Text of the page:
1906 Talbot Type CT4-0B 2024hp

  • Brand: Talbot
  • Car Code: 560197
1906 Talbot Type CT4-0B 20/24hp Two-seater
The name Talbot is inextricably linked in the veteran era with that of Adolphe Clément who had commenced motor car production as early as 1899, graduating like so many contemporary French manufacturers from the bicycle industry and also active involvement in the development of the pneumatic tyre. Clément's earliest cars adopted the ubiquitous De Dion Bouton engines, while a Clément-Panhard was also built to the design of Commandant Krebs of Panhard-Levassor fame. Charles Chetwynd-Talbot, 20th Earl of Shrewsbury & Talbot, lent his name in 1903 to a new company established in England to import French Clément-Bayard motor cars. The Clément, Talbot, Bayard history is at best complicated and the marketing of their cars and branding thereof perhaps appeared somewhat random. This car carries supplier's plates bearing the name of Clement Talbot Ltd, Ladbroke Grove Works, North Kensington and the Veteran Car Club of GB, in dating the car in 1961, record it as a Talbot, the name by which the marque was commonly known by 1906. Whatever the nomenclature there is no doubting that here is a car of quality for which all the aforementioned brand names were highly respected.
Factory records confirm that this car was erected on 20th June 1906, with side entry coachwork by Rothschild, a company with which Chetwynd-Talbot was associated. It was invoiced on 24th July that year and sold to Wholesale Factors, The Hollingdrake Automobile Co.Ltd. of Stockport. It is not recorded to whom they sold the car but it bears a registration number suggesting first registration with Manchester C.B.C. Its full history is not recorded, however in post war years it was in the ownership of Bentley and Talbot aficionado, the late Harry Rose, later passing to Cheltenham VCC member Bill Allen, before passing into the custody of Brian Moore of Alcester in 1988, in whose care it remained until his recent death. During the Moore family ownership N 1935 has been extensively campaigned both in VCC events and on the Continent and in Ireland where it is known for both reliability and a healthy turn of speed.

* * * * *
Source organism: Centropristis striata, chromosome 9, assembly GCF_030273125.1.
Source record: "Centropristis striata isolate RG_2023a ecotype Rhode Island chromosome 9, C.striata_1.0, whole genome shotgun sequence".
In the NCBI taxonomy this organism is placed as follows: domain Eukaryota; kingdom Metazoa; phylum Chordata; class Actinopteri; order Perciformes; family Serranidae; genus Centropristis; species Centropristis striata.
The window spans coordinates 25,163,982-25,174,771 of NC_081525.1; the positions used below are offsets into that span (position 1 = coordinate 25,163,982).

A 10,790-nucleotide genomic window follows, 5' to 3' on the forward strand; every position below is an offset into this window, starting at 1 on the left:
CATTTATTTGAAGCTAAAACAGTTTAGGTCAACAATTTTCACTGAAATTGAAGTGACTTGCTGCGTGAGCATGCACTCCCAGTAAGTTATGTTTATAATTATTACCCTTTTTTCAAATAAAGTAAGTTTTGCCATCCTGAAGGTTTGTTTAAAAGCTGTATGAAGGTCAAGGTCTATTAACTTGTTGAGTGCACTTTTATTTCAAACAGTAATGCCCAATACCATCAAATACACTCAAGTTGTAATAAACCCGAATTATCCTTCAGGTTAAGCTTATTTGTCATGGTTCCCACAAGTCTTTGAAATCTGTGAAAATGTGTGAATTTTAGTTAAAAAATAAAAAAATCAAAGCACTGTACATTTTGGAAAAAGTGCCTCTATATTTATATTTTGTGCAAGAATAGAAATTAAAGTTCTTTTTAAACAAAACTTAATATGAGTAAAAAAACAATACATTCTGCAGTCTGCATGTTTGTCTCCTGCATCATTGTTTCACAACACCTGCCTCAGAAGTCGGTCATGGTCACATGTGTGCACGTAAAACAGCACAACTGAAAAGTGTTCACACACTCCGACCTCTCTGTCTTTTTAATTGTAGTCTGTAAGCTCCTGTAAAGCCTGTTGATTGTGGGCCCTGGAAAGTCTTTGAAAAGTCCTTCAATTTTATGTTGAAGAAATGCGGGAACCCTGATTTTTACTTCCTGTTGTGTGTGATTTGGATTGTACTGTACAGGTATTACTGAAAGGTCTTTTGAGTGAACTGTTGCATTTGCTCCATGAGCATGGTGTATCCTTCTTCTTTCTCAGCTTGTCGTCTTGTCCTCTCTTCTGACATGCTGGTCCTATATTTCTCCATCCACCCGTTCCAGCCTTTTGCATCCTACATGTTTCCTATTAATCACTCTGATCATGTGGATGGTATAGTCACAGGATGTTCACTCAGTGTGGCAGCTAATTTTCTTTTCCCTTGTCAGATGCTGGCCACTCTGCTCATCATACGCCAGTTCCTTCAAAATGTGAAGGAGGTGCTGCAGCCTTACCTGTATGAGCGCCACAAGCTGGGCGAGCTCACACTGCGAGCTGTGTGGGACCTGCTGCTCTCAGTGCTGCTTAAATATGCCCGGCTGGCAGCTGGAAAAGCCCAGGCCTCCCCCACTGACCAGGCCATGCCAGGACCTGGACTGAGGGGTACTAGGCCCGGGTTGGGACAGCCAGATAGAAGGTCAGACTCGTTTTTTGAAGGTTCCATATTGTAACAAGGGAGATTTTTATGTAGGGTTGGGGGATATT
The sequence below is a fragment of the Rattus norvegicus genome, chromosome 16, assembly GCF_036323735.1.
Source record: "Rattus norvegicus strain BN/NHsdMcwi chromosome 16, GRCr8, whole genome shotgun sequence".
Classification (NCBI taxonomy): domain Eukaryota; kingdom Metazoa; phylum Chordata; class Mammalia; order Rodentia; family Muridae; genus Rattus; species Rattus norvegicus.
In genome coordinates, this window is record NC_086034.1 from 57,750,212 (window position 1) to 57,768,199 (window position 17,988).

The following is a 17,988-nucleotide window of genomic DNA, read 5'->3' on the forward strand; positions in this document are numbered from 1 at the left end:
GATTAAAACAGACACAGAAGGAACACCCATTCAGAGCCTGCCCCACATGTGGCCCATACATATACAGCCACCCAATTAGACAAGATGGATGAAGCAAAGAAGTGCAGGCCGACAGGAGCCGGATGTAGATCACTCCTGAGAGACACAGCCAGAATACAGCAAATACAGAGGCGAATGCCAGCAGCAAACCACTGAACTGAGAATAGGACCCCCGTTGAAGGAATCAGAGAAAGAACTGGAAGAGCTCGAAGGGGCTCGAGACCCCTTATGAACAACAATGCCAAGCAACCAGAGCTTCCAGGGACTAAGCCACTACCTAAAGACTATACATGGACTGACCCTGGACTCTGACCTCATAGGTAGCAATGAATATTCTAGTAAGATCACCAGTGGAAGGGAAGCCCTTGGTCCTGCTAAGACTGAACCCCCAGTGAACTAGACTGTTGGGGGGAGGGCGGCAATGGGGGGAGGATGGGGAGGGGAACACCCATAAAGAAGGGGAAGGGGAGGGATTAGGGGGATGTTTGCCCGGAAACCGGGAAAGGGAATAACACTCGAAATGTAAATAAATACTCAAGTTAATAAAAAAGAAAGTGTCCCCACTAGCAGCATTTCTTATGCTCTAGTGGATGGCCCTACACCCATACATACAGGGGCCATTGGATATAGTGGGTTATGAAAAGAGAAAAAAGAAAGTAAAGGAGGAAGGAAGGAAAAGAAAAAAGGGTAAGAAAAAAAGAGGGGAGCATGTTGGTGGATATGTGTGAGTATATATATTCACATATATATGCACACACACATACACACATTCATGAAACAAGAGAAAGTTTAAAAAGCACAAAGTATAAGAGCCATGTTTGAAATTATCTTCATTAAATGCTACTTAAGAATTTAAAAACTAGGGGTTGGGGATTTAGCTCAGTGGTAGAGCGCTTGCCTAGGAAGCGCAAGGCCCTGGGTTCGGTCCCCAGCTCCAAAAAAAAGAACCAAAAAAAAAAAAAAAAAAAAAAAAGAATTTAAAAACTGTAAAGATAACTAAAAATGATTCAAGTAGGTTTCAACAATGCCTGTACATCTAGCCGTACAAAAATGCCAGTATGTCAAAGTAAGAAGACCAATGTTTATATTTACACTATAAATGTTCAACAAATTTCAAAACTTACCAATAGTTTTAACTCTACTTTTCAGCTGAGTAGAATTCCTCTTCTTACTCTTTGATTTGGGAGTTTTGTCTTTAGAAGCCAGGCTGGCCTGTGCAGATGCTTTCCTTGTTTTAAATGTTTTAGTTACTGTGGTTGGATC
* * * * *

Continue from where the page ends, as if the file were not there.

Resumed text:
The four cylinders, each separately cast, have bore and stroke of 100x120mm., giving an engine capacity of 3,770cc. Combined with a four-speed gearbox this is indeed a capable motor car. The two-seater coachwork is of more recent manufacture, but in period style, and is smartly liveried in maroon with cream coach-lining and furnished with excellent black leather, buttoned upholstery. The car sits on 875x105mm. tyres and driving equipment includes a two-piece cranked windscreen, hood, Lucas No.786 Duplex self-contained acetylene headlamps, Lucas oil side lamps, a Lucas oil rear lamp and a Serpent's head bulb horn. The nearside running board incorporates a useful tool locker and to the rear there is a practical boot and luggage carrying platform. The dashboard sports four oil sight glasses and a Smith's 0-50mph speedometer, the limits of which we suspect have on occasion been challenged! Further practical equipment includes a brass rear view mirror, a Stepney wheel and spare tyre, together with spare oil and fuel reservoirs.

Descriptions & pictures by wikipedia & bonhams & gracesguide & velocetoday
Production Start 1906
Country of origin Great Britain